“It is our responsibility to provide our children the resources they need to have the quality education they deserve. By equitably and fully funding all schools across our State, especially those low performing schools in underserved, high need communities, we will play an essential role in reducing the unfair achievement gap that exists among our State’s students,” said State Senator Gustavo Rivera. “That’s why we must adequately fund Foundation Aid if we are serious in our goal to set up all schools and students in New York for success.”

Senator Jessica Ramos, District 13, said, “The Governor’s budget proposal falls far short of providing the funding our schools need. His new assertion that the real inequity is within school districts only attempts to distract us from the $4 billion he has yet to provide. It is a mandate and a court order and I will continue to do whatever it takes to get our public schools the funding they need and to bring educational equity to New York.”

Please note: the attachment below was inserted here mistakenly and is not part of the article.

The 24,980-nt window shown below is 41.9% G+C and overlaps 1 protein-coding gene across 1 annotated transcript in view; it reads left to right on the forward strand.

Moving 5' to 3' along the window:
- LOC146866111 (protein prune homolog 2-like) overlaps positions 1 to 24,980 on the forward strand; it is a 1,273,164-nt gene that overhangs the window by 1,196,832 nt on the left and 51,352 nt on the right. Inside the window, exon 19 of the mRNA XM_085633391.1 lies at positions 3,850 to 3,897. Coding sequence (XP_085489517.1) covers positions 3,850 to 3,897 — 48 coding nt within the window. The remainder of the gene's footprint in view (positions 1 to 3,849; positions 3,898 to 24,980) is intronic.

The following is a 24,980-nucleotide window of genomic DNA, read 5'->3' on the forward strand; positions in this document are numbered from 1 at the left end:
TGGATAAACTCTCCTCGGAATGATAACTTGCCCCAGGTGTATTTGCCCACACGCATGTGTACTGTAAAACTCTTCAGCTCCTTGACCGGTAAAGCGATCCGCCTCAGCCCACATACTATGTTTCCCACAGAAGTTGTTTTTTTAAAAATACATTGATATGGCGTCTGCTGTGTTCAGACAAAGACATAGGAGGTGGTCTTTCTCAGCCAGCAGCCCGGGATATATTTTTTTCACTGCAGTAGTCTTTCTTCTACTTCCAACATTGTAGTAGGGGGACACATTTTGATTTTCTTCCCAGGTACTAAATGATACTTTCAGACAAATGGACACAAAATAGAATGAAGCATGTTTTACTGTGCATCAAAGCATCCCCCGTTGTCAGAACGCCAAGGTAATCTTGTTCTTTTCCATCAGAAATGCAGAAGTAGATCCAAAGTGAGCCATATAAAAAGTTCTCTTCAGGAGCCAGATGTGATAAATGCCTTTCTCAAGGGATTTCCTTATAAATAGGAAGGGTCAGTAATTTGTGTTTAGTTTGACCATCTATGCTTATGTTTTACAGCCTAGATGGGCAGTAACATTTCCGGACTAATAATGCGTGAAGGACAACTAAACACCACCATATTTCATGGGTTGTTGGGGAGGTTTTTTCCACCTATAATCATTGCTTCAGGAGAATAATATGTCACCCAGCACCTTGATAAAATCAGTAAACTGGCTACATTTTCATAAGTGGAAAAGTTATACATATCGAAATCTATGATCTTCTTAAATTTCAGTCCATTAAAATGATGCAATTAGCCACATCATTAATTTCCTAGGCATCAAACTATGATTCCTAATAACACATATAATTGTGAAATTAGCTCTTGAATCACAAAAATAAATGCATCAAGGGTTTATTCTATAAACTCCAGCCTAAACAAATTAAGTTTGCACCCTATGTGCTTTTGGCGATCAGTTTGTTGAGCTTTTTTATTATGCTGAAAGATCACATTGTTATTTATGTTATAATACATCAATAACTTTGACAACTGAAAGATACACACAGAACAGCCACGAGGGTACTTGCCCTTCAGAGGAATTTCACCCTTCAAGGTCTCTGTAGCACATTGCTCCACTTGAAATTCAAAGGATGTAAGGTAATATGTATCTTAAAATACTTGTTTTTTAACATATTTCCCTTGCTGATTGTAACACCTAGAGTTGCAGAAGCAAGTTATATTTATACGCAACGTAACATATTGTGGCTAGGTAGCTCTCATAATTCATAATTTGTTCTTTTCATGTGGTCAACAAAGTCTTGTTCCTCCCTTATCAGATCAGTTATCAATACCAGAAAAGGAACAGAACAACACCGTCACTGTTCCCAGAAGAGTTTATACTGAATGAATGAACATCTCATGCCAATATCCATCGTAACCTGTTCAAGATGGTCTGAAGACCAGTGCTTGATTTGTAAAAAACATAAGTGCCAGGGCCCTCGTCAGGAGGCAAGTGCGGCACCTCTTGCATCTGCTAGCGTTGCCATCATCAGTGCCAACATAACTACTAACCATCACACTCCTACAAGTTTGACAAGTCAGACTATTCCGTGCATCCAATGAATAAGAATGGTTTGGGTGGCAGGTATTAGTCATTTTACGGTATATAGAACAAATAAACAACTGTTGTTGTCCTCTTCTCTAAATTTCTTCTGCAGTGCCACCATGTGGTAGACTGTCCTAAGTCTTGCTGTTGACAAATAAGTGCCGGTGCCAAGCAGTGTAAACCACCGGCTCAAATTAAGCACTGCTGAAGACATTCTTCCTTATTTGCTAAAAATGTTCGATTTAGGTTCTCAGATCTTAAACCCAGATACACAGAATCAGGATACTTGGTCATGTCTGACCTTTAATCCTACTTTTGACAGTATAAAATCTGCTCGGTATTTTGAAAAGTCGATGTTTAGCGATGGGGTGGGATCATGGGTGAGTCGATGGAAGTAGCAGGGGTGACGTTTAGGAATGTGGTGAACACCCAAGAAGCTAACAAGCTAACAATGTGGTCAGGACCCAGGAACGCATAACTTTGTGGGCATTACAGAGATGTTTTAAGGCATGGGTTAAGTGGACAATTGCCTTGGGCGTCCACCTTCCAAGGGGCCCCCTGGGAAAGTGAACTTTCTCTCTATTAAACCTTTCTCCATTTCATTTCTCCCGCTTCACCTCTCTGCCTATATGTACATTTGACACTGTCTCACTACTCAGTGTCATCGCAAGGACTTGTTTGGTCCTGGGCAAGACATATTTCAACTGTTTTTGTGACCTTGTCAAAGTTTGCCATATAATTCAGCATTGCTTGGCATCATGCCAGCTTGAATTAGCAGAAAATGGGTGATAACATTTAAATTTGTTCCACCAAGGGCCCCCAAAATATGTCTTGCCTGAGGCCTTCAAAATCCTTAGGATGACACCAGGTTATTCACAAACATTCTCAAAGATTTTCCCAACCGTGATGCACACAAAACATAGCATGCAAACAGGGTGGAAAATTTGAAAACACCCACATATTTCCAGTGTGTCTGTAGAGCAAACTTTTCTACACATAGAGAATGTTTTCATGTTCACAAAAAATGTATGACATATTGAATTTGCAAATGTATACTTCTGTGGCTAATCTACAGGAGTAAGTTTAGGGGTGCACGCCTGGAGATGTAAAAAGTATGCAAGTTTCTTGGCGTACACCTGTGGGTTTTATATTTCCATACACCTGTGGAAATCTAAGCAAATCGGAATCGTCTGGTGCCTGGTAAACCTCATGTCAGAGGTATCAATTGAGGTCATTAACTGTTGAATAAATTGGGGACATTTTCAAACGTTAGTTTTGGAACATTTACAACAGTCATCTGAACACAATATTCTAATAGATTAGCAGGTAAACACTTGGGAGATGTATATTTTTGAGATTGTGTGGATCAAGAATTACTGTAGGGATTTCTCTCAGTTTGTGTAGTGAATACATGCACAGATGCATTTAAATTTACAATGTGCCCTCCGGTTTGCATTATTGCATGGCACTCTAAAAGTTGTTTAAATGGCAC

Senator Alessandra Biaggi, District 34, said, “Every child in every zip code deserves a quality education, regardless of where they were born or where they live. Education is a basic freedom, and a human right. The inequitable funding we see in the schools serving poorer communities is not solely the fault of the school districts. We need to invest in our children on all levels and fully funding Foundation Aid is one step in the right direction. Continuing to underfund high needs public schools while increasing funding for private schools and privatizing charter schools is not the way to prepare our most impoverished students. We need to be strategic in properly funding our public schools, to make sure New York state continues to have a competitive workforce in the decades to come.